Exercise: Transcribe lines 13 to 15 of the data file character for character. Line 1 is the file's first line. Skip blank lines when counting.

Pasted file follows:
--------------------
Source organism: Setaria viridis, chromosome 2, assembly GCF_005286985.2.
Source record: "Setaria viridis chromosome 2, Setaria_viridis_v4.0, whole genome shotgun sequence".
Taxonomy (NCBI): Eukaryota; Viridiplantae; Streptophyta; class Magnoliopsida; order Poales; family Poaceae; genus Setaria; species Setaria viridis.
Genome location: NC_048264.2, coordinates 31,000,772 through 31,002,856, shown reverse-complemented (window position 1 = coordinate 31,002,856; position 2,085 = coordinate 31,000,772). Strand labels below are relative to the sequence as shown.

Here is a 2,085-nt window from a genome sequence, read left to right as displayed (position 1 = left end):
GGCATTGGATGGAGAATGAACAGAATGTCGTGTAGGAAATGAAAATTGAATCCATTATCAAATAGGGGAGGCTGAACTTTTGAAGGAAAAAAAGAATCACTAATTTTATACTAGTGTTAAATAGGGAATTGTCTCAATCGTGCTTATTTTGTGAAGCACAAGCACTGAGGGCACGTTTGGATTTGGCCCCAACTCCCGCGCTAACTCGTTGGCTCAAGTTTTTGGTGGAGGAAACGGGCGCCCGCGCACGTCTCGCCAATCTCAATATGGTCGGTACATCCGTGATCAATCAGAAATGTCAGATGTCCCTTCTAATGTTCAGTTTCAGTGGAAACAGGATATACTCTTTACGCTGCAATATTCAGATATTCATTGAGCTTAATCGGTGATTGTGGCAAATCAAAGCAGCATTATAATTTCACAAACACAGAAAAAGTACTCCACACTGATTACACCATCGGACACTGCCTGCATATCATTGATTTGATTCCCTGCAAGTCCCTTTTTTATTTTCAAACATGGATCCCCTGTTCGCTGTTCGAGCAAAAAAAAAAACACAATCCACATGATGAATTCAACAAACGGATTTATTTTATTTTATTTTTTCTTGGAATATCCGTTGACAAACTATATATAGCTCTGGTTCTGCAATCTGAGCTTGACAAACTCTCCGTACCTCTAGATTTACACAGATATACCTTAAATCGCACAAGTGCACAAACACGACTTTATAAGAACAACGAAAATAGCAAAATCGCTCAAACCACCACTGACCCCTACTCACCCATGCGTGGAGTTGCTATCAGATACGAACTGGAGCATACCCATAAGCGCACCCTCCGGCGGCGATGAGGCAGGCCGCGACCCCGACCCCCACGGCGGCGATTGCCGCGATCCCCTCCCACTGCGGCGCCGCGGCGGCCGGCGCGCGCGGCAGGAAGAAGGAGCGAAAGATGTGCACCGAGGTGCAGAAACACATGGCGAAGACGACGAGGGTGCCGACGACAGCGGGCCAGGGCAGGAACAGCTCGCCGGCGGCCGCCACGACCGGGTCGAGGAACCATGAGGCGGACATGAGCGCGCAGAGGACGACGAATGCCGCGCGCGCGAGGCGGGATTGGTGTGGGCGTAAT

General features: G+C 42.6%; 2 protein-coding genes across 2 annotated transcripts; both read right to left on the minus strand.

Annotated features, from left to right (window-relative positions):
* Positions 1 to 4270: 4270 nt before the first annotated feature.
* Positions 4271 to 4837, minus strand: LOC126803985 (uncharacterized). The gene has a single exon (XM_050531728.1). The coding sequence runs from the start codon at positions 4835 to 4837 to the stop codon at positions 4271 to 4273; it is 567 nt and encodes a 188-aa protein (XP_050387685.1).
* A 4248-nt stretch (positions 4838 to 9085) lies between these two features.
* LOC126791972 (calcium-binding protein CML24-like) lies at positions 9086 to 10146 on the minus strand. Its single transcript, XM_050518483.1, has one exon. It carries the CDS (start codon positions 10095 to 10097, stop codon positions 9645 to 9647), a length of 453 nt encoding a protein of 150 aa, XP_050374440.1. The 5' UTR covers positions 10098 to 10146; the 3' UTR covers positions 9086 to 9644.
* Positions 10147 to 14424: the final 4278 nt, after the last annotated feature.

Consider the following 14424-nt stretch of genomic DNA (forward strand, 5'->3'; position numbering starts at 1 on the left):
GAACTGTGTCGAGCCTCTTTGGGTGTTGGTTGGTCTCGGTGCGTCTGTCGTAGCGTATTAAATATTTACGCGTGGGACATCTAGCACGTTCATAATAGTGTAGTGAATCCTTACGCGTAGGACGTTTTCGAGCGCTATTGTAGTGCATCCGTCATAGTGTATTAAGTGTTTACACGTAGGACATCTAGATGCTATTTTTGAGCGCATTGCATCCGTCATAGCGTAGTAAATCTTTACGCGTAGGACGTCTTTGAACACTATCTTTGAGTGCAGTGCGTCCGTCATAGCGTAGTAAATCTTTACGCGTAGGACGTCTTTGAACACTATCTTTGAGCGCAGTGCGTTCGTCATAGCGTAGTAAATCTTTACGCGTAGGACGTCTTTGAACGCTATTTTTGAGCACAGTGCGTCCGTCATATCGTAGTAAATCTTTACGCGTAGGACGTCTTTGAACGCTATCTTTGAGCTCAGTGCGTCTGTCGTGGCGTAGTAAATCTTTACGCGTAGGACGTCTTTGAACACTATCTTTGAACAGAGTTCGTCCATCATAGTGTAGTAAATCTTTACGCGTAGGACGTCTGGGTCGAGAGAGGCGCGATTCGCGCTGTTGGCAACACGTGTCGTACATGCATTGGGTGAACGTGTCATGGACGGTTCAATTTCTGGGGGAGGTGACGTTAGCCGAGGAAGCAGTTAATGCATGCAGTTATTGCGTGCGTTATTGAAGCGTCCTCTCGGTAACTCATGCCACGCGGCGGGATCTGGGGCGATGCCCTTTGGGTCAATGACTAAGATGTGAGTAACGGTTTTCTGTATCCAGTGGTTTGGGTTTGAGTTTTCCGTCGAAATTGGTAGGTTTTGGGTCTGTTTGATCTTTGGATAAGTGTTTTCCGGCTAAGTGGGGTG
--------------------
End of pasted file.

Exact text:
* Positions 10147 to 14424: the final 4278 nt, after the last annotated feature.

Consider the following 14424-nt stretch of genomic DNA (forward strand, 5'->3'; position numbering starts at 1 on the left):
GAACTGTGTCGAGCCTCTTTGGGTGTTGGTTGGTCTCGGTGCGTCTGTCGTAGCGTATTAAATATTTACGCGTGGGACATCTAGCACGTTCATAATAGTGTAGTGAATCCTTACGCGTAGGACGTTTTCGAGCGCTATTGTAGTGCATCCGTCATAGTGTATTAAGTGTTTACACGTAGGACATCTAGATGCTATTTTTGAGCGCATTGCATCCGTCATAGCGTAGTAAATCTTTACGCGTAGGACGTCTTTGAACACTATCTTTGAGTGCAGTGCGTCCGTCATAGCGTAGTAAATCTTTACGCGTAGGACGTCTTTGAACACTATCTTTGAGCGCAGTGCGTTCGTCATAGCGTAGTAAATCTTTACGCGTAGGACGTCTTTGAACGCTATTTTTGAGCACAGTGCGTCCGTCATATCGTAGTAAATCTTTACGCGTAGGACGTCTTTGAACGCTATCTTTGAGCTCAGTGCGTCTGTCGTGGCGTAGTAAATCTTTACGCGTAGGACGTCTTTGAACACTATCTTTGAACAGAGTTCGTCCATCATAGTGTAGTAAATCTTTACGCGTAGGACGTCTGGGTCGAGAGAGGCGCGATTCGCGCTGTTGGCAACACGTGTCGTACATGCATTGGGTGAACGTGTCATGGACGGTTCAATTTCTGGGGGAGGTGACGTTAGCCGAGGAAGCAGTTAATGCATGCAGTTATTGCGTGCGTTATTGAAGCGTCCTCTCGGTAACTCATGCCACGCGGCGGGATCTGGGGCGATGCCCTTTGGGTCAATGACTAAGATGTGAGTAACGGTTTTCTGTATCCAGTGGTTTGGGTTTGAGTTTTCCGTCGAAATTGGTAGGTTTTGGGTCTGTTTGATCTTTGGATAAGTGTTTTCCGGCTAAGTGGGGTG